Prior to the age of MRI, computed tomography (CT) scans were the only option for investigating CNS structural attributes in neurological disorders including MS. Naturally, CT scans were ill-equipped to record many therapeutically relevant structural changes recognised today in MS patients. At best, CT scans could register contrast enhancing lesions, originally correlated with an active disease; these lesions appeared to be resolved on subsequent CT scans after short steroid regimens [29].

The advent of MRI permitted a leap forward in the appreciation of structural changes pertinent to disease activity that were detectable through imaging. This also provided a revolutionary advantage for MS trials [30]. As one of the earliest effective DMTs, interferon β-1b (IFNβ-1b) injection was successfully attempted by Paty et al. as an intervention for MS treatment between 1988 and 1993. Demonstration of IFNβ1-b’s clinical success was greatly augmented by the evidence provided through MRI technology. MRI data proved that besides a better clinical outcome, treatment with IFNβ-1b significantly reduced the number of new and Gd enhancing lesions.

These results for the first time tied the MS imaging data to the approval of a novel therapy, setting a precedent for MRI as a reliable outcome measure in MS trials [31]. Today new Gd enhancing lesions, along with new or enlarging T2-lesions on MRI, are associated with immunologically active disease. Brain and spinal cord atrophy has been shown to correlate with disability progression [32, 33].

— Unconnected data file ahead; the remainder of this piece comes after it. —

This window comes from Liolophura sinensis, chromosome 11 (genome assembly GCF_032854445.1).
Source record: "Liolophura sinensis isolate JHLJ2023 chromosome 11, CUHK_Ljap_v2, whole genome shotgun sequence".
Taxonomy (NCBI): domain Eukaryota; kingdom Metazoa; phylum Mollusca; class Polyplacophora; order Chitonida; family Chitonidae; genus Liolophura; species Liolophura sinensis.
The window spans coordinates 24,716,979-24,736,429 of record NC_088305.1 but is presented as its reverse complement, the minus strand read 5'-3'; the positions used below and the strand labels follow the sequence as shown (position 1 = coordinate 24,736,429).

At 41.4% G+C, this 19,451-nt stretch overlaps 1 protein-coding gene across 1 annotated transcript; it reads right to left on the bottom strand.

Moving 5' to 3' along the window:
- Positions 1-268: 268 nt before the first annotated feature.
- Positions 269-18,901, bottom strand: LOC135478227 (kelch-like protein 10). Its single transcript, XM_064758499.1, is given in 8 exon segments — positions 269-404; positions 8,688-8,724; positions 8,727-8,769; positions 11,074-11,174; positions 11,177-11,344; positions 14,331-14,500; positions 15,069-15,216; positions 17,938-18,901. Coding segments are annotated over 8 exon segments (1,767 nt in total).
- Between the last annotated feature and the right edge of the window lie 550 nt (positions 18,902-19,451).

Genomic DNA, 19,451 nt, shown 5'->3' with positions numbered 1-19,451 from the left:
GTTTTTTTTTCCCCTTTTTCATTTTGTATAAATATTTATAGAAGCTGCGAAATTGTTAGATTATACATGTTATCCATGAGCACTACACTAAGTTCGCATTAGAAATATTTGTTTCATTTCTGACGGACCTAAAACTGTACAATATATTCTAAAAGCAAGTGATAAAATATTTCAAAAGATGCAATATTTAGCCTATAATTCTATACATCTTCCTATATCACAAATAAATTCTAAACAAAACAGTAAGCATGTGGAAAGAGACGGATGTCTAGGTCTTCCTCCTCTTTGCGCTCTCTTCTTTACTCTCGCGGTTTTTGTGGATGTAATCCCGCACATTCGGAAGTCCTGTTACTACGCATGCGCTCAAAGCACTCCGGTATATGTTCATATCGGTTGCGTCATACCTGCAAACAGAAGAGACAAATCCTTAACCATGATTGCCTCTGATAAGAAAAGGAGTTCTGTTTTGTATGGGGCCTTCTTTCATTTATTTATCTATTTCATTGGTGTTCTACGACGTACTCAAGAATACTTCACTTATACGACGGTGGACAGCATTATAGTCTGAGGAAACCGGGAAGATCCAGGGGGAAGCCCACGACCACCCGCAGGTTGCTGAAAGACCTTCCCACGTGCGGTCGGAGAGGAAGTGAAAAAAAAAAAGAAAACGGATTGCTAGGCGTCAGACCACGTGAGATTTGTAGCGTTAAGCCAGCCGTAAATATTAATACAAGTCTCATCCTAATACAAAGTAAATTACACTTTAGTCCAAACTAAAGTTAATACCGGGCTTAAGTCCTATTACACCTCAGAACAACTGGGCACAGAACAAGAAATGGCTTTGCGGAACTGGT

Advanced imaging techniques provide better resolution and precision; for instance, diffusion tensor imaging and magnetic resonance spectroscopy have been able to confirm disease activity beyond MRI lesion borders and within normal-appearing CNS tissues [34]. Similarly, seven-Tesla MRI has shown how conventional MRI studies might have underestimated the true MS lesion burden, especially in cortical grey matter [35]. Much like the leap that took place when MRI replaced CT scans, advanced imaging techniques may shine a light on new measures of disease activity and provide further therapeutic targets for future trials. Of note is the volumetric analysis of the choroid plexus; this immunologically-sensitive organ closely tracks the biological events pertinent to CSF and exhibits volume alterations relative to both MS disease activity and type of DMT [36, 37], and the identification and longitudinal assessment of chronic active MS lesions, also termed ‘smouldering lesions’ with paramagnetic rims [38–41].

DMT mechanism of action

The earliest clinical interventions in MS treatment trials depict the consensus on the disease pathophysiology; namely, acute inflammation drives MS activity which warrants treatment with corticosteroids or their agonists (i.e. ACTH) [19, 20]. Corticosteroids have been employed as treatment during active MS relapses as an attempt to mitigate organ damage [42], although longitudinal observations have not supported meaningful benefits to patients’ long term clinical prognosis [22, 43, 44].